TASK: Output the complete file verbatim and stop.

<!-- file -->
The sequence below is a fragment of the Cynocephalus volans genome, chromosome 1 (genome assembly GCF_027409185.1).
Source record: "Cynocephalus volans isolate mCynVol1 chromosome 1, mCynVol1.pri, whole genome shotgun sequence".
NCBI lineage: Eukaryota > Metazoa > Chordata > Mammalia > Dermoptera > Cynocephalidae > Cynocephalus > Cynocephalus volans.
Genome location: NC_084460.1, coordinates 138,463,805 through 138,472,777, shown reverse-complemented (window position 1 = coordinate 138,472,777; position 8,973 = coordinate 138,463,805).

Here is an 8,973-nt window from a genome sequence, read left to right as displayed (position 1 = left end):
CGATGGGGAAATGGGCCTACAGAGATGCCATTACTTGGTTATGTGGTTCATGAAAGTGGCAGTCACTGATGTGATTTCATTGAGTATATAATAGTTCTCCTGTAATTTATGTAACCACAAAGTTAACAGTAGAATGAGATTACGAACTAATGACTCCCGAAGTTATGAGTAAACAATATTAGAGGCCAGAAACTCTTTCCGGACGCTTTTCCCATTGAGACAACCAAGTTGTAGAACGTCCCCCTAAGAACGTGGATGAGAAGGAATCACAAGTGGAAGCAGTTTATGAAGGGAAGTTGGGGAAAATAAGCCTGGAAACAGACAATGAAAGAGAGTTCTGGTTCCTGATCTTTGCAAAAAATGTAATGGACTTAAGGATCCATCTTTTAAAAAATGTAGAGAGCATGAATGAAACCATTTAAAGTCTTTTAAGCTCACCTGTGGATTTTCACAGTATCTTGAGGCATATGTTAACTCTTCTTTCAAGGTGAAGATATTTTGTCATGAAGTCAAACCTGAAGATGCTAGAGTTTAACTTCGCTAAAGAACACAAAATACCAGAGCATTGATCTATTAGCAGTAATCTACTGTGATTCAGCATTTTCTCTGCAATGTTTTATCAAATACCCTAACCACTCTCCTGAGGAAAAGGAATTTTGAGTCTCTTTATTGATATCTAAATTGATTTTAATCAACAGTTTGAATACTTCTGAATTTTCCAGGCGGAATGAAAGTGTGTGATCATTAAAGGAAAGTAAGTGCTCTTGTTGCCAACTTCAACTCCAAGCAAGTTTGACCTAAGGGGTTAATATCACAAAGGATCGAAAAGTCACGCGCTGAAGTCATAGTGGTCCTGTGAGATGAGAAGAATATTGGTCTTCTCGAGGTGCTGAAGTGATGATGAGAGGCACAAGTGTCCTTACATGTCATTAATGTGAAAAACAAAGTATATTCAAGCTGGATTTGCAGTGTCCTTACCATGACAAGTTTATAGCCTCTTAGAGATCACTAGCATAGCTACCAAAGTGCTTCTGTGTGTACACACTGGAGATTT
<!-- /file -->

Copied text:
The sequence below is a fragment of the Cynocephalus volans genome, chromosome 1 (genome assembly GCF_027409185.1).
Source record: "Cynocephalus volans isolate mCynVol1 chromosome 1, mCynVol1.pri, whole genome shotgun sequence".
NCBI lineage: Eukaryota > Metazoa > Chordata > Mammalia > Dermoptera > Cynocephalidae > Cynocephalus > Cynocephalus volans.
Genome location: NC_084460.1, coordinates 138,463,805 through 138,472,777, shown reverse-complemented (window position 1 = coordinate 138,472,777; position 8,973 = coordinate 138,463,805).

Here is an 8,973-nt window from a genome sequence, read left to right as displayed (position 1 = left end):
CGATGGGGAAATGGGCCTACAGAGATGCCATTACTTGGTTATGTGGTTCATGAAAGTGGCAGTCACTGATGTGATTTCATTGAGTATATAATAGTTCTCCTGTAATTTATGTAACCACAAAGTTAACAGTAGAATGAGATTACGAACTAATGACTCCCGAAGTTATGAGTAAACAATATTAGAGGCCAGAAACTCTTTCCGGACGCTTTTCCCATTGAGACAACCAAGTTGTAGAACGTCCCCCTAAGAACGTGGATGAGAAGGAATCACAAGTGGAAGCAGTTTATGAAGGGAAGTTGGGGAAAATAAGCCTGGAAACAGACAATGAAAGAGAGTTCTGGTTCCTGATCTTTGCAAAAAATGTAATGGACTTAAGGATCCATCTTTTAAAAAATGTAGAGAGCATGAATGAAACCATTTAAAGTCTTTTAAGCTCACCTGTGGATTTTCACAGTATCTTGAGGCATATGTTAACTCTTCTTTCAAGGTGAAGATATTTTGTCATGAAGTCAAACCTGAAGATGCTAGAGTTTAACTTCGCTAAAGAACACAAAATACCAGAGCATTGATCTATTAGCAGTAATCTACTGTGATTCAGCATTTTCTCTGCAATGTTTTATCAAATACCCTAACCACTCTCCTGAGGAAAAGGAATTTTGAGTCTCTTTATTGATATCTAAATTGATTTTAATCAACAGTTTGAATACTTCTGAATTTTCCAGGCGGAATGAAAGTGTGTGATCATTAAAGGAAAGTAAGTGCTCTTGTTGCCAACTTCAACTCCAAGCAAGTTTGACCTAAGGGGTTAATATCACAAAGGATCGAAAAGTCACGCGCTGAAGTCATAGTGGTCCTGTGAGATGAGAAGAATATTGGTCTTCTCGAGGTGCTGAAGTGATGATGAGAGGCACAAGTGTCCTTACATGTCATTAATGTGAAAAACAAAGTATATTCAAGCTGGATTTGCAGTGTCCTTACCATGACAAGTTTATAGCCTCTTAGAGATCACTAGCATAGCTACCAAAGTGCTTCTGTGTGTACACACTGGAGATTT